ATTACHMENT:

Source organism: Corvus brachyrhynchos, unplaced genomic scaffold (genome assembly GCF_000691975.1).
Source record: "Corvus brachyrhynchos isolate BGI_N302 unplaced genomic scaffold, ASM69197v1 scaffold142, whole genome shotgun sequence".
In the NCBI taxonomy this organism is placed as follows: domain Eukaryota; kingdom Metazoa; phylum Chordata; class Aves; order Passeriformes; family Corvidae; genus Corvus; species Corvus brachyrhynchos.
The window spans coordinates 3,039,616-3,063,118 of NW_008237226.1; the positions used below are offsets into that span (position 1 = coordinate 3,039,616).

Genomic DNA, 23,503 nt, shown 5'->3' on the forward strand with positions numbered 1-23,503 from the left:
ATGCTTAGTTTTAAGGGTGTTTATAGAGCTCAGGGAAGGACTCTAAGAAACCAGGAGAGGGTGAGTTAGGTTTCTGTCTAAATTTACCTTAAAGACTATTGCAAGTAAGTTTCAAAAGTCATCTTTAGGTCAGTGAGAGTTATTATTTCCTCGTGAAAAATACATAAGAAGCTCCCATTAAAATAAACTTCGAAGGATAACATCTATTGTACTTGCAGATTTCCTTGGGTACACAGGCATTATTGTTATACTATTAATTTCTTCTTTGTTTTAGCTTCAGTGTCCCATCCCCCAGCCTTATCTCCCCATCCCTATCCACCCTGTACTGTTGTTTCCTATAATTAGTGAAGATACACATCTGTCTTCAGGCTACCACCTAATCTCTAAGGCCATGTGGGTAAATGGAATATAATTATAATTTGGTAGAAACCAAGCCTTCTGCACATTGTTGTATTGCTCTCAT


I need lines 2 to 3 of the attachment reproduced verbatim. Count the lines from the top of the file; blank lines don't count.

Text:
Source record: "Corvus brachyrhynchos isolate BGI_N302 unplaced genomic scaffold, ASM69197v1 scaffold142, whole genome shotgun sequence".
In the NCBI taxonomy this organism is placed as follows: domain Eukaryota; kingdom Metazoa; phylum Chordata; class Aves; order Passeriformes; family Corvidae; genus Corvus; species Corvus brachyrhynchos.